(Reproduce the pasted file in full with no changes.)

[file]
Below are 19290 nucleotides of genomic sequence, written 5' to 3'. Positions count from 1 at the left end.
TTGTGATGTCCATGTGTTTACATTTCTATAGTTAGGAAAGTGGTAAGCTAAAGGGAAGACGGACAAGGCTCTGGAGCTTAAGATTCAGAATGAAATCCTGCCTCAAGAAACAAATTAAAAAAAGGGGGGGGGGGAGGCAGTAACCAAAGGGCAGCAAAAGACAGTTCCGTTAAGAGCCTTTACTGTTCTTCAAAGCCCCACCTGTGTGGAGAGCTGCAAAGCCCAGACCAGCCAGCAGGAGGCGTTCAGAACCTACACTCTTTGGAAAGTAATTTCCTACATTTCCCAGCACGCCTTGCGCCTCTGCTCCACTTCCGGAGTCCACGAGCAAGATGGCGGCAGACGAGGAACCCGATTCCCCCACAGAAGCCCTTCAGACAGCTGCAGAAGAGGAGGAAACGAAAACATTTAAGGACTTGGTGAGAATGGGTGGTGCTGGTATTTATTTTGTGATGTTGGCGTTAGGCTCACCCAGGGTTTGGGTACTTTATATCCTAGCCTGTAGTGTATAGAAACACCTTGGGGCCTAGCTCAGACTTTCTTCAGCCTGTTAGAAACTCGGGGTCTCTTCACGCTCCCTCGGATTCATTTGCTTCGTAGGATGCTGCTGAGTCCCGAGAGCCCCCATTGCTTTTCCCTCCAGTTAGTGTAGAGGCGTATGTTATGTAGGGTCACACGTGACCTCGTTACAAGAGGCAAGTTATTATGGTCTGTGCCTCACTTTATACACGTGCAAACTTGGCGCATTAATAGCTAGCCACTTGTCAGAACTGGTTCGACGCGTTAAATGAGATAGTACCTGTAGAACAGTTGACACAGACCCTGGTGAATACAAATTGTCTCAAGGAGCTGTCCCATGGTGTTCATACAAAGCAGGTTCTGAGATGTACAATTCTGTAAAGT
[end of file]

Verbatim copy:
Below are 19290 nucleotides of genomic sequence, written 5' to 3'. Positions count from 1 at the left end.
TTGTGATGTCCATGTGTTTACATTTCTATAGTTAGGAAAGTGGTAAGCTAAAGGGAAGACGGACAAGGCTCTGGAGCTTAAGATTCAGAATGAAATCCTGCCTCAAGAAACAAATTAAAAAAAGGGGGGGGGGGAGGCAGTAACCAAAGGGCAGCAAAAGACAGTTCCGTTAAGAGCCTTTACTGTTCTTCAAAGCCCCACCTGTGTGGAGAGCTGCAAAGCCCAGACCAGCCAGCAGGAGGCGTTCAGAACCTACACTCTTTGGAAAGTAATTTCCTACATTTCCCAGCACGCCTTGCGCCTCTGCTCCACTTCCGGAGTCCACGAGCAAGATGGCGGCAGACGAGGAACCCGATTCCCCCACAGAAGCCCTTCAGACAGCTGCAGAAGAGGAGGAAACGAAAACATTTAAGGACTTGGTGAGAATGGGTGGTGCTGGTATTTATTTTGTGATGTTGGCGTTAGGCTCACCCAGGGTTTGGGTACTTTATATCCTAGCCTGTAGTGTATAGAAACACCTTGGGGCCTAGCTCAGACTTTCTTCAGCCTGTTAGAAACTCGGGGTCTCTTCACGCTCCCTCGGATTCATTTGCTTCGTAGGATGCTGCTGAGTCCCGAGAGCCCCCATTGCTTTTCCCTCCAGTTAGTGTAGAGGCGTATGTTATGTAGGGTCACACGTGACCTCGTTACAAGAGGCAAGTTATTATGGTCTGTGCCTCACTTTATACACGTGCAAACTTGGCGCATTAATAGCTAGCCACTTGTCAGAACTGGTTCGACGCGTTAAATGAGATAGTACCTGTAGAACAGTTGACACAGACCCTGGTGAATACAAATTGTCTCAAGGAGCTGTCCCATGGTGTTCATACAAAGCAGGTTCTGAGATGTACAATTCTGTAAAGT